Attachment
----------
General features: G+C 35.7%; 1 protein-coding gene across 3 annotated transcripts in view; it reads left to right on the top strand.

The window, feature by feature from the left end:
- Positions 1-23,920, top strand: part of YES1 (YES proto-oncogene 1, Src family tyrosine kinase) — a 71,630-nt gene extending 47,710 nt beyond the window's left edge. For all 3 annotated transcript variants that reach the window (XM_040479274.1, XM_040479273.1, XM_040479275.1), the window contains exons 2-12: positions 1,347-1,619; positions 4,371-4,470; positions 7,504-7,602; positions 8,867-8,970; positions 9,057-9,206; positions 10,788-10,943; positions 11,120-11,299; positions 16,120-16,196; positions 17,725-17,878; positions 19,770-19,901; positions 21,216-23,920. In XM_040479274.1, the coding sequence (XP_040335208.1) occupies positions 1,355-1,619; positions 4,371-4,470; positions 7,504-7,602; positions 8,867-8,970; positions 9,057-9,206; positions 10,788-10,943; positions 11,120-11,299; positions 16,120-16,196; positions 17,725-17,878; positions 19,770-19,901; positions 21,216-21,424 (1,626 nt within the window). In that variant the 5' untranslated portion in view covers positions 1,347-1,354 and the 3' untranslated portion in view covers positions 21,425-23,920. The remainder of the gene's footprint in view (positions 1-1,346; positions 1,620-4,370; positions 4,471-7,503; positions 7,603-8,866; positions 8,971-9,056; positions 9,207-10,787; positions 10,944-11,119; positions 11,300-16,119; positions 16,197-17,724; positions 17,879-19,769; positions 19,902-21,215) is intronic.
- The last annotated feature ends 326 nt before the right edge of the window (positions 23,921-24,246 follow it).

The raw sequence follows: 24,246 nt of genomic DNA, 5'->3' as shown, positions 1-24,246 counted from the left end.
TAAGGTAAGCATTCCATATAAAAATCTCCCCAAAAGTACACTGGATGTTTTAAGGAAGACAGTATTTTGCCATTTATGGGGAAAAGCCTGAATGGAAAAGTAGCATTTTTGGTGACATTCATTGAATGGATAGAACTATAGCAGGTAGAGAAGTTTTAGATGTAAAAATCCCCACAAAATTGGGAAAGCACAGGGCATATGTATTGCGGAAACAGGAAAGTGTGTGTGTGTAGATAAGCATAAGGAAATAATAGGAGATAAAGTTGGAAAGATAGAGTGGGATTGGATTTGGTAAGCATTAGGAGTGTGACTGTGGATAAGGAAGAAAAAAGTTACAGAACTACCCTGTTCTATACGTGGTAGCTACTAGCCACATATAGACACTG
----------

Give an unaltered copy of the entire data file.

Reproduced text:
General features: G+C 35.7%; 1 protein-coding gene across 3 annotated transcripts in view; it reads left to right on the top strand.

The window, feature by feature from the left end:
- Positions 1-23,920, top strand: part of YES1 (YES proto-oncogene 1, Src family tyrosine kinase) — a 71,630-nt gene extending 47,710 nt beyond the window's left edge. For all 3 annotated transcript variants that reach the window (XM_040479274.1, XM_040479273.1, XM_040479275.1), the window contains exons 2-12: positions 1,347-1,619; positions 4,371-4,470; positions 7,504-7,602; positions 8,867-8,970; positions 9,057-9,206; positions 10,788-10,943; positions 11,120-11,299; positions 16,120-16,196; positions 17,725-17,878; positions 19,770-19,901; positions 21,216-23,920. In XM_040479274.1, the coding sequence (XP_040335208.1) occupies positions 1,355-1,619; positions 4,371-4,470; positions 7,504-7,602; positions 8,867-8,970; positions 9,057-9,206; positions 10,788-10,943; positions 11,120-11,299; positions 16,120-16,196; positions 17,725-17,878; positions 19,770-19,901; positions 21,216-21,424 (1,626 nt within the window). In that variant the 5' untranslated portion in view covers positions 1,347-1,354 and the 3' untranslated portion in view covers positions 21,425-23,920. The remainder of the gene's footprint in view (positions 1-1,346; positions 1,620-4,370; positions 4,471-7,503; positions 7,603-8,866; positions 8,971-9,056; positions 9,207-10,787; positions 10,944-11,119; positions 11,300-16,119; positions 16,197-17,724; positions 17,879-19,769; positions 19,902-21,215) is intronic.
- The last annotated feature ends 326 nt before the right edge of the window (positions 23,921-24,246 follow it).

The raw sequence follows: 24,246 nt of genomic DNA, 5'->3' as shown, positions 1-24,246 counted from the left end.
TAAGGTAAGCATTCCATATAAAAATCTCCCCAAAAGTACACTGGATGTTTTAAGGAAGACAGTATTTTGCCATTTATGGGGAAAAGCCTGAATGGAAAAGTAGCATTTTTGGTGACATTCATTGAATGGATAGAACTATAGCAGGTAGAGAAGTTTTAGATGTAAAAATCCCCACAAAATTGGGAAAGCACAGGGCATATGTATTGCGGAAACAGGAAAGTGTGTGTGTGTAGATAAGCATAAGGAAATAATAGGAGATAAAGTTGGAAAGATAGAGTGGGATTGGATTTGGTAAGCATTAGGAGTGTGACTGTGGATAAGGAAGAAAAAAGTTACAGAACTACCCTGTTCTATACGTGGTAGCTACTAGCCACATATAGACACTG